The updated Renault Kwid has just become the smallest member of our long-term fleet. After a break from long-term cars for a few months, I got the keys to a brand-new Renault Kwid Climber, which has replaced our Maruti Suzuki S-Presso; incidentally, its main market rival. The Kwid is not entirely new to me, especially after using the pre-facelift 0.8 as well as 1.0-litre versions extensively in the last few years. This one is the heavily updated Kwid and, in Climber guise, it gets some unique cosmetic elements. This mid-life update went on sale in India before the rest of world, and I have to give it up for Renault’s designers for making a budget hatchback look so convincingly SUV-like. The Climber variant comes with 14-inch wheels, which add a lot to its looks. The double-layer headlamp design, with its LED DRLs above and headlamps below looks upmarket, and further setting the Climber apart are its eye-catching orange exterior accents, dark grey wheel covers and unique interior upholstery.
Rear LED light guides and bigger wheels make the Kwid look even more premium.
Since we are now back to a work-from-home regime, the Kwid makes fewer trips to the office, but I have managed to put around 2,000km on it, since late February. Spend enough time driving any vehicle, and you’re sure to get a good, solid perspective of its performance, dynamics and capabilities. The Kwid is my de facto ride to various COVID-19 centres I visit as part of a volunteer water distribution project I am part of. It’s also my companion for my aviation photography sessions, where its small footprint is quite helpful for the tight parking spots we ‘spotters’ often find ourselves in.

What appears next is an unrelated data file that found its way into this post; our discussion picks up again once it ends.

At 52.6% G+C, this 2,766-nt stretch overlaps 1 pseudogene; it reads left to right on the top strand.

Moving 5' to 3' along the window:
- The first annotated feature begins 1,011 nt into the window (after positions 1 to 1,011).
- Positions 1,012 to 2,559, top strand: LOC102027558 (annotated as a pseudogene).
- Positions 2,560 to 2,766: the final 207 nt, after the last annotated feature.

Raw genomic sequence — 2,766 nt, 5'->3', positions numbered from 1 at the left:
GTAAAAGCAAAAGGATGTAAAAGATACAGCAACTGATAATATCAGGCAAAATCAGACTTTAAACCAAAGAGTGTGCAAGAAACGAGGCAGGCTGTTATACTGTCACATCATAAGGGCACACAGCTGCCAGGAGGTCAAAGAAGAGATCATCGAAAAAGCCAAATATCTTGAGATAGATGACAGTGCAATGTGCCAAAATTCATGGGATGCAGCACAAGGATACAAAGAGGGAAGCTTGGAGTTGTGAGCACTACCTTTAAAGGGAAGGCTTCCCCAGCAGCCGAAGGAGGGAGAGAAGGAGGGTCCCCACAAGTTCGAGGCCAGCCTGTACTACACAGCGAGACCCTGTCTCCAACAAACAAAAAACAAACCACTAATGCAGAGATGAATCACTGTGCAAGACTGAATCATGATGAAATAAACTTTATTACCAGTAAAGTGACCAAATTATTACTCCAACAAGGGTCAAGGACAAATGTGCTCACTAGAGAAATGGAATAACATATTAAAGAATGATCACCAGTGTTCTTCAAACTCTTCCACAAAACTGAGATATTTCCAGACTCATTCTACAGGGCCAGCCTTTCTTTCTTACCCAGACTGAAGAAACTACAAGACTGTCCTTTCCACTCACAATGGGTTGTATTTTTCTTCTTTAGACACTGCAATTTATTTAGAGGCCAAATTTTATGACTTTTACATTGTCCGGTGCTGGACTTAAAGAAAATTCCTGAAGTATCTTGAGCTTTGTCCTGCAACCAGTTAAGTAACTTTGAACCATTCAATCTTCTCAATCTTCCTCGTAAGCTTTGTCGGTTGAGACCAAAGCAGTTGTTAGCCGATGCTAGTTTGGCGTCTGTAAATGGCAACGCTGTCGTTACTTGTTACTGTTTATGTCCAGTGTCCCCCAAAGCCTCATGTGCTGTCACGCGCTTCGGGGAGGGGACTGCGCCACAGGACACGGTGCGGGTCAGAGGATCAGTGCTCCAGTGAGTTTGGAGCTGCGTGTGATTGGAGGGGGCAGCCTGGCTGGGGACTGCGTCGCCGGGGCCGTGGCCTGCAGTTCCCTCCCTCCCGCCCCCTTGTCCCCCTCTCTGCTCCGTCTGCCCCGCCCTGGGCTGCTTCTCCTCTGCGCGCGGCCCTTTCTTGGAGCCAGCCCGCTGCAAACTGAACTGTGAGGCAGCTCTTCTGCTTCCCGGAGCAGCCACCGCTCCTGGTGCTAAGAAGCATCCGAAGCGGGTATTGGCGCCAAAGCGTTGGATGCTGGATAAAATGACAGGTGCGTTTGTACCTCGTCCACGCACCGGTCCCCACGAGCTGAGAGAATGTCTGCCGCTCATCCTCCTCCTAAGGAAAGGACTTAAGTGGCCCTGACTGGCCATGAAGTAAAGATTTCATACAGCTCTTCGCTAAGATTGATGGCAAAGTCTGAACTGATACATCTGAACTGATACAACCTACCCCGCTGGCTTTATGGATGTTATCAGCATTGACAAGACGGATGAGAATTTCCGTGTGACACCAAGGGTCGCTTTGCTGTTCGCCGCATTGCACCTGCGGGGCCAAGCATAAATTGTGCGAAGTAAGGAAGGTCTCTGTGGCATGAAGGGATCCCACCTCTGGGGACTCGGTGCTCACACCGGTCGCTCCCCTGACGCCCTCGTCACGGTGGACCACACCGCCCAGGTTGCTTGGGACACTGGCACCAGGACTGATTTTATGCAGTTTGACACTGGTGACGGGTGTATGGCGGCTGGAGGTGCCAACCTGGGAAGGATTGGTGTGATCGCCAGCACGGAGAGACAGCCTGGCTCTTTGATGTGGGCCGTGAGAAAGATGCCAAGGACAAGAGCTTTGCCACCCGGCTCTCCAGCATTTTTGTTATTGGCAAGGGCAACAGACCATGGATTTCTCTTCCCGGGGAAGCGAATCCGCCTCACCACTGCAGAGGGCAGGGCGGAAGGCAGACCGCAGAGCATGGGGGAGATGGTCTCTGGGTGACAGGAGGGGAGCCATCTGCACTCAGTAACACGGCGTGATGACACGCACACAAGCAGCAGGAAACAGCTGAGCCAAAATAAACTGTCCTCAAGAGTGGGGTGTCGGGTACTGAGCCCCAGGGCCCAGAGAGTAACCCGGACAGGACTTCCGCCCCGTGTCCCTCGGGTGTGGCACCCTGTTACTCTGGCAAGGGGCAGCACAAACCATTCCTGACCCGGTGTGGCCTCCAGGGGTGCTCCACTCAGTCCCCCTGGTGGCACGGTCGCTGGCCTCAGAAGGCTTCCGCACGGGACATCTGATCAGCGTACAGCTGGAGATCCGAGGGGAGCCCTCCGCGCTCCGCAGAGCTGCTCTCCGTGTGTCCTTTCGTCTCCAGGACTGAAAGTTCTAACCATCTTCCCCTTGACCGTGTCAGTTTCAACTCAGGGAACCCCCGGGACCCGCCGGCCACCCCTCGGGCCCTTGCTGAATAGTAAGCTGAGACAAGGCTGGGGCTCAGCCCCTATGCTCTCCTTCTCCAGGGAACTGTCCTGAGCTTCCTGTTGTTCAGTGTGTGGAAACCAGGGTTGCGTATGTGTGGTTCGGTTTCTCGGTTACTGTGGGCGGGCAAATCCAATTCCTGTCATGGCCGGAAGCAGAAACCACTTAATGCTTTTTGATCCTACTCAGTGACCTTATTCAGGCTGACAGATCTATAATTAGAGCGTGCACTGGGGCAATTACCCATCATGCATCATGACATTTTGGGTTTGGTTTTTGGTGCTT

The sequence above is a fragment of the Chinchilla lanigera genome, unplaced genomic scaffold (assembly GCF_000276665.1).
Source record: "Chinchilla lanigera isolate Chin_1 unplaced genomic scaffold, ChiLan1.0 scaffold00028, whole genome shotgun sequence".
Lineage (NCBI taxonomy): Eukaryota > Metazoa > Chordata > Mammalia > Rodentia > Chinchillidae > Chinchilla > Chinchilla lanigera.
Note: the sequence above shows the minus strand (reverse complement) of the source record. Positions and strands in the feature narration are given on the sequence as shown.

LOOK LEFT: No internally adjustable far-side mirror even in top spec.
Having driven this car over a thousand kilometres, I’ve noticed the new Kwid feels a bit slower and less energetic than the earlier Kwid 1.0, which I thoroughly enjoyed during my 12km office commutes a few years ago. While the engine does sound a bit more refined, it now feels milder. This is likely due to the added weight from upgrades made to let it meet the newer crash test norms.
STEPPING BACK: Rear passenger windows cannot be controlled from the front.
Once you get going, the performance feels adequate for a regular city commute, and it also has just enough pep to keep up with highway traffic. What I did like about the updated Kwid’s engine is that the bottom end is slightly better and, along with a light clutch, helps reduce stress and effort while driving in heavy traffic.
DIGITAL DETAILS: Instrument cluster is funky and informative.
The Kwid has also received a major change on the inside with this facelift. The dashboard is all new and so is the steering wheel. I did find the seats a bit better contoured, but the big talking point is the 8.0-inch touchscreen that is the biggest in the class. While the audio quality from the two speakers in the dashboard remains nothing to write home about, the updated touchscreen system sort of makes up for it. Also a good addition is the rear-view camera, which offers a surprisingly clear view of obstacles, unlike other budget cars that have a patchy, low-res feed. Apart from the added structural reinforcement, the Kwid now gets dual front airbags and ABS as standard, thanks to the recent government norms, giving me a little more peace of mind.
CLEAR VISION: New touchscreen with rear-view camera best in class.
As far as fuel economy goes, I am getting around 13.5kpl in the city, but the Kwid Climber 1.0 is still quite new and the odo is still just above 2,000km, so it should improve. More on that in my next long-term report, where I’ll also look into the rear seat and what has changed there.